Similarly, China’s inflation is at an 18-month low as of yesterday, which could increase the odds of a policy response, a positive stimulus for the economy. Japan is dealing with the same thing; the country committed to Abenomics and will likely respond with additional policy support to get back on the recovery track. Don’t let negative news overshadow good news and keep in mind that bad news tells you where the opportunities are.
I am excited to be speaking on Monday at the Metals and Minerals Investment Conference in New York, and I will also be launching another episode of Gold Game Film with Kitco News that day. If you have the opportunity to view either of these, I encourage you to do so. Happy Investing!
- Major market indices finished mixed this week. The Dow Jones Industrial Average gained 0.43 percent. The S&P 500 Stock Index fell 0.14 percent, while the Nasdaq Composite declined 1.26 percent. The Russell 2000 small capitalization index dropped 1.91 percent this week.
- The Hang Seng Composite Index fell 2.41 percent; Taiwan gained 0.25 percent while the KOSPI declined 0.15 percent. The 10-year Treasury bond yield added 3 basis points to finish the week at 2.62 percent.
Domestic Equity Market
The S&P 500 Index ended the week with a small loss as the market continues to digest a multitude of earnings reports. The market experienced a large bifurcation this week with large-cap stocks significantly outperforming small-cap stocks. A good illustration of this is the performance of the Dow Jones Industrial Average (large cap), which rose 0.43 percent, while the Russell 2000 Index (small cap) fell 1.91 percent. Since March 31, the Russell 2000 has declined by 5.53 percent versus a gain of 0.55 percent for the S&P 500 and 1.02 percent for the Dow. The Russell 2000 has even breached its 200-day moving average. This narrowing breadth in the market is a potential warning sign that needs to be monitored closely.
- The telecommunication services sector was the best performer for the second week in a row as AT&T and Verizon both rose by around 2.5 percent. AT&T is in talks to possibly acquire DirecTV, which was discussed last week but intensified as the week progressed.
- The consumer staples sector continued to advance this week as traditionally defensive areas of the market tended to outperform. CVS Caremark, General Mills and Kellogg were among the best performers.
- Electronic Arts was the best performer in the S&P 500, rising 23.23 percent this week. The stock rose more than 21 percent on Wednesday as the company released fourth-quarter, fiscal results. This indicated that turnaround efforts are bearing fruit.
- The information technology sector was the worst performer this week in spite of Electronic Arts’ performance. The group was dragged down by wide range of companies, which included poor performances from Teradata, Yahoo, First Solar and Facebook.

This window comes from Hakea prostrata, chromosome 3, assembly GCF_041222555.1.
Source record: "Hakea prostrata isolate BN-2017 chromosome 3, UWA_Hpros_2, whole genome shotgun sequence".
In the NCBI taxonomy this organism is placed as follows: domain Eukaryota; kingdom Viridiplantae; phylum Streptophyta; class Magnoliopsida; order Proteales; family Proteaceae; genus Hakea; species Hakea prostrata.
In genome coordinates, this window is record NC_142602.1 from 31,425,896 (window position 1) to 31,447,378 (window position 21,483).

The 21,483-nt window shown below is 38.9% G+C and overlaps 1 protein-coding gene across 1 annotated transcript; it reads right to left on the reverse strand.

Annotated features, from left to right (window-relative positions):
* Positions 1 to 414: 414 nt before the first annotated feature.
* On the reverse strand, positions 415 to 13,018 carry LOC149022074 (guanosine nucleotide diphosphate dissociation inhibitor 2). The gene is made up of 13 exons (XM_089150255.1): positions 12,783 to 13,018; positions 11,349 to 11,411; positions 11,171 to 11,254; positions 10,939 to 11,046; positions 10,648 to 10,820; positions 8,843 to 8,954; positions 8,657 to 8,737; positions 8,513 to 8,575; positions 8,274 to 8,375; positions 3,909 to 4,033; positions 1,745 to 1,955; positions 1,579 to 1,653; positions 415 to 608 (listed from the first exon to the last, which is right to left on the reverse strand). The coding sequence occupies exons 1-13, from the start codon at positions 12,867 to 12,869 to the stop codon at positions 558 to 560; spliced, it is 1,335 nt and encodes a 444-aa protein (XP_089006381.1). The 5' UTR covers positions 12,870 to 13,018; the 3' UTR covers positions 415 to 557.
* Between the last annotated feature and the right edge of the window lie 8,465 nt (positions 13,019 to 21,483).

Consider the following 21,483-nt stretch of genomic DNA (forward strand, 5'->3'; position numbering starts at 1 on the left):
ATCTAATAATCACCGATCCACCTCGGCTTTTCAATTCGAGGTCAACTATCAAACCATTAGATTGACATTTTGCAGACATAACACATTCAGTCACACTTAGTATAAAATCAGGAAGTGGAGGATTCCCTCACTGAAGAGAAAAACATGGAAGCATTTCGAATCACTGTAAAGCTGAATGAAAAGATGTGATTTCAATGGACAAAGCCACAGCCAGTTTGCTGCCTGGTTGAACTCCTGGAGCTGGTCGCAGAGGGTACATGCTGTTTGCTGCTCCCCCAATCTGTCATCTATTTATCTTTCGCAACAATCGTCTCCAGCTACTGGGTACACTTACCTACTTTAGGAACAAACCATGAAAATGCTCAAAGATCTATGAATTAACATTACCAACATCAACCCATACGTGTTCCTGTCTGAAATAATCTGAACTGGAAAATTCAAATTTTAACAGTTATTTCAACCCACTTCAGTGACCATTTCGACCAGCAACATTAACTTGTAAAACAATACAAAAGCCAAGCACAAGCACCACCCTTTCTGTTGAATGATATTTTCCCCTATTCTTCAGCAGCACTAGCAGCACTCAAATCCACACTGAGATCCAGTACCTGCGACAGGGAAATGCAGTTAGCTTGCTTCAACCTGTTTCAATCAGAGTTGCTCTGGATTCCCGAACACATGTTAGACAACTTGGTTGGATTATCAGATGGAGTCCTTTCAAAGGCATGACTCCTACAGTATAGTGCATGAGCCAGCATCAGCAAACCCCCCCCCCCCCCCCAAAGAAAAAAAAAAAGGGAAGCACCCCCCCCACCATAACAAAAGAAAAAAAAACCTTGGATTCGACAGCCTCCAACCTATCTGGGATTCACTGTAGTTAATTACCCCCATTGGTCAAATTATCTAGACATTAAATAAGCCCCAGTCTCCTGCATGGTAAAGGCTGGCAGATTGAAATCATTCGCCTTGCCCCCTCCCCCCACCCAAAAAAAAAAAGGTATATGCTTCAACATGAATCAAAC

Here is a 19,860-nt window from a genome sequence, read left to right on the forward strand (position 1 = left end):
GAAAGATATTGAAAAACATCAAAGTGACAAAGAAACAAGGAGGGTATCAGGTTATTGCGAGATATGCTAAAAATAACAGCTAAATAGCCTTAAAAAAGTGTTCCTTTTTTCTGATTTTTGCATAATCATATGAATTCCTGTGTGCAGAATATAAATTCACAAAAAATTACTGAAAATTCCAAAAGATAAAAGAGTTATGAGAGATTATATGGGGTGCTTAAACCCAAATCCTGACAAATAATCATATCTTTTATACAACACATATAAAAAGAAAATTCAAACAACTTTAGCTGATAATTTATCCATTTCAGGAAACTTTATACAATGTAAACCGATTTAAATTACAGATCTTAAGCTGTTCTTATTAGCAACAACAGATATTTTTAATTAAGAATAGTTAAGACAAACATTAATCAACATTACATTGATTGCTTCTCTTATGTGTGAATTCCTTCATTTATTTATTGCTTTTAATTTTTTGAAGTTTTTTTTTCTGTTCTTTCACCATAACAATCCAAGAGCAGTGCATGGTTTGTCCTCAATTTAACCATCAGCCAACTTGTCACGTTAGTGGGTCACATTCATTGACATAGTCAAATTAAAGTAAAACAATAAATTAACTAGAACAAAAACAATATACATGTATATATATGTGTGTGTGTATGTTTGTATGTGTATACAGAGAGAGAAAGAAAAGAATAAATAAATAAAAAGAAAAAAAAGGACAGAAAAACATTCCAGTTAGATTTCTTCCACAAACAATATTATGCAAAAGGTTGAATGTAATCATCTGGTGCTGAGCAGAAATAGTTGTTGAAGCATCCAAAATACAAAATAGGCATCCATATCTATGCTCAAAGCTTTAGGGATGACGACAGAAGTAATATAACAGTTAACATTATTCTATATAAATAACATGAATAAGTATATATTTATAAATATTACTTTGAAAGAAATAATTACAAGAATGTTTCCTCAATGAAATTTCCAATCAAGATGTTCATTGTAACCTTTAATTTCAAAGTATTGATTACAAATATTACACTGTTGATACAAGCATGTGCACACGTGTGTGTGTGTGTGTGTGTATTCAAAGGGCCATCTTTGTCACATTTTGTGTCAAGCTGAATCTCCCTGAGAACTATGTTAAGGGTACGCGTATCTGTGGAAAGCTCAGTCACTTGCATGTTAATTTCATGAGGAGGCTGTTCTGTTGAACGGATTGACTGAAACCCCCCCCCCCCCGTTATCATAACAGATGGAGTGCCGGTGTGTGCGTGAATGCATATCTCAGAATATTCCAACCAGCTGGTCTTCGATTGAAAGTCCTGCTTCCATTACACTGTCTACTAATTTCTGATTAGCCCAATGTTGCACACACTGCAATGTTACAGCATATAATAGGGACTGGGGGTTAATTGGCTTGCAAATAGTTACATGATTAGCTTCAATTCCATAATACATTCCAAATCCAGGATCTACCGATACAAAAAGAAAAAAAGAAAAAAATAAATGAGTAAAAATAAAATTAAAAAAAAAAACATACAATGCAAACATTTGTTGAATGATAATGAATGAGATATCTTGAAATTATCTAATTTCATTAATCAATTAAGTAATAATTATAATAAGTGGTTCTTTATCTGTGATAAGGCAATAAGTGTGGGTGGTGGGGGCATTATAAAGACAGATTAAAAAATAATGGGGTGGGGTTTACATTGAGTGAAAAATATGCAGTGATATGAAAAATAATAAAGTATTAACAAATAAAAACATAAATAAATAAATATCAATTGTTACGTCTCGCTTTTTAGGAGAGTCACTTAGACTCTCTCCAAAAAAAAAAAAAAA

- The utilities sector was a weak performer for the second week in a row as profit-taking appeared to be the driver after a run of strong performance.
- Whole Foods Market was the worst performer in the S&P 500, falling 20.81 percent. The company announced disappointing quarterly results and cut its full-year guidance. Competition in the organic food space is heating up as other grocery stores and even Wal-Mart have broadened their organic offerings.
- The current macro environment remains positive as economic data remains robust enough to give investors confidence in an economic recovery, but not too strong as to force the Federal Reserve to aggressively change course in the near term.
- The sell off in high-quality companies offers an opportunity to pick up companies with robust fundamentals at attractive prices.
- Initial indications from retailers reporting same-store sales showed outstanding growth due to a late Easter pushing sales solidly into April. This should promote good reception from the retail sales report from the Census Bureau, scheduled for release next Tuesday.
- A short-term market consolidation period after such strong performance cannot be ruled out.
- Housing starts and building permits for April are scheduled for release next Friday. Housing is a key component to the recovery story and has disappointed so far in 2014. A disappointing report would weigh on the economic outlook as a good spring selling season is critical to regaining confidence that the recovery won’t fade as we move into the summer months.
- Higher interest rates are a threat for the whole economy. The Fed must walk a fine line and the potential for policy error is large.
Treasury bond yields were mixed this week as long-term issues experienced rising yields, while the short and intermediate parts of the curve saw yields fall by a few basis points. Economic data was mixed and central bankers were actively jawboning this week. Federal Reserve Chair Janet Yellen stated that we still need “a high degree of monetary accommodation.” European Central Bank (ECB) President Mario Draghi is prepared to act next month if eurozone inflation remains too low and the euro too strong.
- Initial indications from retailers for April show some promise as same-store sales rose 4.7 percent. This was the best year-over-year performance since September 2011.
- The ISM’s non-manufacturing survey for April rose to 55.2 with particular strength seen in the new orders component. Combined with last week’s manufacturing purchasing managers’ index (PMI), which also had a strong showing, this indicates that U.S. economic growth may be accelerating.